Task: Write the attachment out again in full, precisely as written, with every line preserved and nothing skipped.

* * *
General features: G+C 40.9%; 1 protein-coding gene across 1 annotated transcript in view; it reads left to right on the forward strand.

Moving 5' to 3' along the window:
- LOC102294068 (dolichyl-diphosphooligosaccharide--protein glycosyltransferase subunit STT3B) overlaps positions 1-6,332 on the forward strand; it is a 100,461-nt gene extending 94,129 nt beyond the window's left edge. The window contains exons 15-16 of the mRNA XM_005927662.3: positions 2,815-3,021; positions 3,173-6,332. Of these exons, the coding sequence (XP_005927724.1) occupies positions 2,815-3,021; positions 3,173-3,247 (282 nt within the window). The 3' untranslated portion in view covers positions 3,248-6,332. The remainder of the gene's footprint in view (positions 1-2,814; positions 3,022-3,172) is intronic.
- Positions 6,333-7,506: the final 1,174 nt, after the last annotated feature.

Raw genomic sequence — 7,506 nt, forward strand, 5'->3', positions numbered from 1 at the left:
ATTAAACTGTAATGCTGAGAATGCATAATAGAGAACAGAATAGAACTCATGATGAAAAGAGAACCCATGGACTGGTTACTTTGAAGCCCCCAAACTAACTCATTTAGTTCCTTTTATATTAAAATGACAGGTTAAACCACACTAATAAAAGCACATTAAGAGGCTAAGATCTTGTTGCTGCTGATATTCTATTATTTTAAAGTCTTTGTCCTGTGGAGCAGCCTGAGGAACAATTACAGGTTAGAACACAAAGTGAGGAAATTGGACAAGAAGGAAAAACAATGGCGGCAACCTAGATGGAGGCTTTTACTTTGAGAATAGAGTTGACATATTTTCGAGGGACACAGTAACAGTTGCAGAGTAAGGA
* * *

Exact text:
General features: G+C 40.9%; 1 protein-coding gene across 1 annotated transcript in view; it reads left to right on the forward strand.

Moving 5' to 3' along the window:
- LOC102294068 (dolichyl-diphosphooligosaccharide--protein glycosyltransferase subunit STT3B) overlaps positions 1-6,332 on the forward strand; it is a 100,461-nt gene extending 94,129 nt beyond the window's left edge. The window contains exons 15-16 of the mRNA XM_005927662.3: positions 2,815-3,021; positions 3,173-6,332. Of these exons, the coding sequence (XP_005927724.1) occupies positions 2,815-3,021; positions 3,173-3,247 (282 nt within the window). The 3' untranslated portion in view covers positions 3,248-6,332. The remainder of the gene's footprint in view (positions 1-2,814; positions 3,022-3,172) is intronic.
- Positions 6,333-7,506: the final 1,174 nt, after the last annotated feature.

Raw genomic sequence — 7,506 nt, forward strand, 5'->3', positions numbered from 1 at the left:
ATTAAACTGTAATGCTGAGAATGCATAATAGAGAACAGAATAGAACTCATGATGAAAAGAGAACCCATGGACTGGTTACTTTGAAGCCCCCAAACTAACTCATTTAGTTCCTTTTATATTAAAATGACAGGTTAAACCACACTAATAAAAGCACATTAAGAGGCTAAGATCTTGTTGCTGCTGATATTCTATTATTTTAAAGTCTTTGTCCTGTGGAGCAGCCTGAGGAACAATTACAGGTTAGAACACAAAGTGAGGAAATTGGACAAGAAGGAAAAACAATGGCGGCAACCTAGATGGAGGCTTTTACTTTGAGAATAGAGTTGACATATTTTCGAGGGACACAGTAACAGTTGCAGAGTAAGGA